Reenvisioning "Twelfth Night" through millennial-tinted glasses, Coeurage Theatre Company's revival in Burbank transposes Shakespeare's plot and theme of cultural alienation into a contemporary fable about diversity and tolerance.
Director Kate Jopson's freewheeling adaptation certainly has the courage of its convictions, making inventive use of the entire venue and its park environs (including the usually invisible tech booth). Even before the house opens, a beat-up van pulls into the adjacent driveway and ejects Filipino refugee Viola (Amielynn Abellera) to make her way in a hyper-xenophobic, racially stratified Illyria. To signal the end of intermission, Viola's twin (Robert Paterno) parallels his sister's outdoor entrance.
The play's romantically entangled characters are translated here with modern tropes: Duke Orsino (Andy Stokan, standing in for Nardeep Khurmi) as lovesick yuppie, Olivia (Lillian Solange) as paparazzi-hounded blond heiress, her scheming cousin Toby (Dieterich Gray) as punk rocker, preening steward Malvolio (Rodrigo Brand) as hot-blooded Latino, outcast jester Feste (Randolph Thompson) as homeless balladeer, and renegade sailor Antonio (Kamar Elliott) as Caribbean.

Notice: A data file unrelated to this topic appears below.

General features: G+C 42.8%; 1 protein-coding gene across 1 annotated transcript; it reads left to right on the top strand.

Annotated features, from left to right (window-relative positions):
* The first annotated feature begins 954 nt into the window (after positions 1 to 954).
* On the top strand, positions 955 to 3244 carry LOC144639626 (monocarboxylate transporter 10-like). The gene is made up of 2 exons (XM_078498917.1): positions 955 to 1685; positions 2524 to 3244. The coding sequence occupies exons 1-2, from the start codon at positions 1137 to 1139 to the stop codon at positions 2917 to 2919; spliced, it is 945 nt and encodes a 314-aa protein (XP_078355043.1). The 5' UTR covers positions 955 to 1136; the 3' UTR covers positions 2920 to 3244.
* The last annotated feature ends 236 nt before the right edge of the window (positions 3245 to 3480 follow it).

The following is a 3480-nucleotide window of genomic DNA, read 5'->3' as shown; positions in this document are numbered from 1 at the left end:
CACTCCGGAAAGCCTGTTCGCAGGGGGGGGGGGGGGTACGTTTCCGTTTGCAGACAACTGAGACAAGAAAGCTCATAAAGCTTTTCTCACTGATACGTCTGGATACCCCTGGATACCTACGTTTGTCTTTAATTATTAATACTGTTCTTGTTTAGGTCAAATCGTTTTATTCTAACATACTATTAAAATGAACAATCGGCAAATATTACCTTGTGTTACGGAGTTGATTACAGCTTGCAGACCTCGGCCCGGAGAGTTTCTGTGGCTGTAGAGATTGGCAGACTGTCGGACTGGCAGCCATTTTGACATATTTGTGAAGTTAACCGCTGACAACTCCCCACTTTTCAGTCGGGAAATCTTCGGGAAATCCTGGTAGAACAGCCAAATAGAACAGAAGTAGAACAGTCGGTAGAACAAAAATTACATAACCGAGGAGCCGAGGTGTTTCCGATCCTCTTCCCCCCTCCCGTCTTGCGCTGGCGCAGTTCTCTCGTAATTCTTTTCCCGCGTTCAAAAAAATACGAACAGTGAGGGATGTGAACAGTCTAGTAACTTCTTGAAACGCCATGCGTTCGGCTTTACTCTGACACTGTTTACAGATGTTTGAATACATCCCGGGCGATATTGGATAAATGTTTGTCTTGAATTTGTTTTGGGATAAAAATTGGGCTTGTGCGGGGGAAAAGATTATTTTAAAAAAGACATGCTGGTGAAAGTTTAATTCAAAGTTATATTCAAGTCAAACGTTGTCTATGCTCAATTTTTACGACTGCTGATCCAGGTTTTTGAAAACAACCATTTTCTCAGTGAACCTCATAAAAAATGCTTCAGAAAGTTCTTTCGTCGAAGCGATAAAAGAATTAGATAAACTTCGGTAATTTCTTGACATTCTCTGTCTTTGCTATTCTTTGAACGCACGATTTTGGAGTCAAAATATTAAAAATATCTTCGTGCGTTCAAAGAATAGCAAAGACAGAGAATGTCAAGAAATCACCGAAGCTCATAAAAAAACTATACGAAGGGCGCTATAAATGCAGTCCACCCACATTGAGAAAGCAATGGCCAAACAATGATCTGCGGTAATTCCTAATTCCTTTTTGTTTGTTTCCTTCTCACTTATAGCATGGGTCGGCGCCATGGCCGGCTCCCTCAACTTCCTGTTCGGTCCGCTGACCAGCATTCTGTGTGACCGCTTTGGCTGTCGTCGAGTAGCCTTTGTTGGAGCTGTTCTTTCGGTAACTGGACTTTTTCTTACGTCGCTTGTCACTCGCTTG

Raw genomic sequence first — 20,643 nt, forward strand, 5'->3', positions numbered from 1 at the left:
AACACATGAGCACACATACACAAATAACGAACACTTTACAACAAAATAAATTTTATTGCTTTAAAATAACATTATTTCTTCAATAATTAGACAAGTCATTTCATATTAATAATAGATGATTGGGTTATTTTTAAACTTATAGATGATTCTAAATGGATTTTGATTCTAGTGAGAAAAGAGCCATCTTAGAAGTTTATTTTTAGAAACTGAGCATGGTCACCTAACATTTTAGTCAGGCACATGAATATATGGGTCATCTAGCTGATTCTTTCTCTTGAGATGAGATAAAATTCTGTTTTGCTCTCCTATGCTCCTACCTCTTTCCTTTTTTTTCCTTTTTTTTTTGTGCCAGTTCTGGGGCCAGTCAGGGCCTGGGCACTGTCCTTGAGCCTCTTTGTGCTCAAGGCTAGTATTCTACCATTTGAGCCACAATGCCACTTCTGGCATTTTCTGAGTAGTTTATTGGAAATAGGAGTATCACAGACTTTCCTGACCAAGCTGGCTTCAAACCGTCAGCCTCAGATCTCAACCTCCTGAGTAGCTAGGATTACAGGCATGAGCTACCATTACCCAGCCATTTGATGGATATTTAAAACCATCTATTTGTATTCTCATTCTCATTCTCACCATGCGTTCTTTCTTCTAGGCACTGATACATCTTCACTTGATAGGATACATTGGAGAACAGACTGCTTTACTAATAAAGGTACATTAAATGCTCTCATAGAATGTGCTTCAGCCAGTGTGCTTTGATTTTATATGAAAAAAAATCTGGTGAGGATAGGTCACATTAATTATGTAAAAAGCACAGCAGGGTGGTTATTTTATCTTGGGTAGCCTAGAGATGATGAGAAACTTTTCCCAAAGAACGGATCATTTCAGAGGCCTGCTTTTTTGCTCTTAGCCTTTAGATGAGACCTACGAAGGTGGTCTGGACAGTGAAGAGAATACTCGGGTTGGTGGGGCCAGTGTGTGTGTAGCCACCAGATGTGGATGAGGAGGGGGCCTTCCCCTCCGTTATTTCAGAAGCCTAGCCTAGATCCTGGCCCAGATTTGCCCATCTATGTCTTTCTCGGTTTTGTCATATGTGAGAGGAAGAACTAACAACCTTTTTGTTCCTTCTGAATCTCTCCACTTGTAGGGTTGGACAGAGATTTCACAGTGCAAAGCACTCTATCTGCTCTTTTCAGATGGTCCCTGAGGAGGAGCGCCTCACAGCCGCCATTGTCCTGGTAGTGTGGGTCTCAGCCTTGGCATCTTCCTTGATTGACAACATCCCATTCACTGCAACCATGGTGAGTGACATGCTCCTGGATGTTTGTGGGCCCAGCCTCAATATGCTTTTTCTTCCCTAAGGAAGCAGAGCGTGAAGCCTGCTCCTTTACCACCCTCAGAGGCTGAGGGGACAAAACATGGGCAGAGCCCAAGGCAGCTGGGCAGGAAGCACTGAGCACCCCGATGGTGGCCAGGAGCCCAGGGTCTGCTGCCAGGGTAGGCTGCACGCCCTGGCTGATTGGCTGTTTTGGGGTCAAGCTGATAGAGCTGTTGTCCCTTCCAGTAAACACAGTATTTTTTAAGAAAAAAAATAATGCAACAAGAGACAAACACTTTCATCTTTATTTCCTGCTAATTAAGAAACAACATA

With seven languages spoken and the original verse filtered through multinational accents, the piece at times feels more like a diversity message than a Shakespeare production. To get the most from this meta-theatrical presentation, familiarity with the original play is an advantage. What the production sacrifices in poetic meter, however, it recovers in high energy comic high jinks.